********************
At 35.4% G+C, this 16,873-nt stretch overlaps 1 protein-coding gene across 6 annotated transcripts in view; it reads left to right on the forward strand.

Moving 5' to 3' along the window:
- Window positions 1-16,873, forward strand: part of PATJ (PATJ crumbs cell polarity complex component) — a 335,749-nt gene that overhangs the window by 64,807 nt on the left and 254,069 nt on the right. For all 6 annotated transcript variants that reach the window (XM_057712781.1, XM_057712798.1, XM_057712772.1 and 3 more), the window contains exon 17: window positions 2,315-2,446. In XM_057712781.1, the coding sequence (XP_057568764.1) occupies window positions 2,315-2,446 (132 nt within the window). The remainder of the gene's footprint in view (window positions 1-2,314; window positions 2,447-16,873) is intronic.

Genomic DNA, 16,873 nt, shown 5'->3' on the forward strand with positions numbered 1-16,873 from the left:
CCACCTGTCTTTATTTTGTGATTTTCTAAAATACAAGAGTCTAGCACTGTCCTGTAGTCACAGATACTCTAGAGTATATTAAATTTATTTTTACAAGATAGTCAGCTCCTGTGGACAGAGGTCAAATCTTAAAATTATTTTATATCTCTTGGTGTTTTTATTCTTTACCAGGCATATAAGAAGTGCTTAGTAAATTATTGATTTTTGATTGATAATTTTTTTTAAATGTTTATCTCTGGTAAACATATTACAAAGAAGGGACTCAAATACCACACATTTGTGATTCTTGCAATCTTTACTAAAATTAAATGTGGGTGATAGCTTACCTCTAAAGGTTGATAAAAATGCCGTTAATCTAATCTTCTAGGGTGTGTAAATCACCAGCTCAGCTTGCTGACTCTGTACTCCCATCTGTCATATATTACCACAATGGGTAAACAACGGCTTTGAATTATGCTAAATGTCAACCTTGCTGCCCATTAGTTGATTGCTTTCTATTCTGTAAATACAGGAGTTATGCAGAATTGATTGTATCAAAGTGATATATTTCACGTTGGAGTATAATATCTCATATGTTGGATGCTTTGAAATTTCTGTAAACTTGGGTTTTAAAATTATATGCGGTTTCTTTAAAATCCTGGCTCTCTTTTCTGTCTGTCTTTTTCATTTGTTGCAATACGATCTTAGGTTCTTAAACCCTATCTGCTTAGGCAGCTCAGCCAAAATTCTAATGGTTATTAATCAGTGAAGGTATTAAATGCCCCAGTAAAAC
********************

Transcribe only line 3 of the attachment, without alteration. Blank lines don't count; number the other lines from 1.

- Window positions 1-16,873, forward strand: part of PATJ (PATJ crumbs cell polarity complex component) — a 335,749-nt gene that overhangs the window by 64,807 nt on the left and 254,069 nt on the right. For all 6 annotated transcript variants that reach the window (XM_057712781.1, XM_057712798.1, XM_057712772.1 and 3 more), the window contains exon 17: window positions 2,315-2,446. In XM_057712781.1, the coding sequence (XP_057568764.1) occupies window positions 2,315-2,446 (132 nt within the window). The remainder of the gene's footprint in view (window positions 1-2,314; window positions 2,447-16,873) is intronic.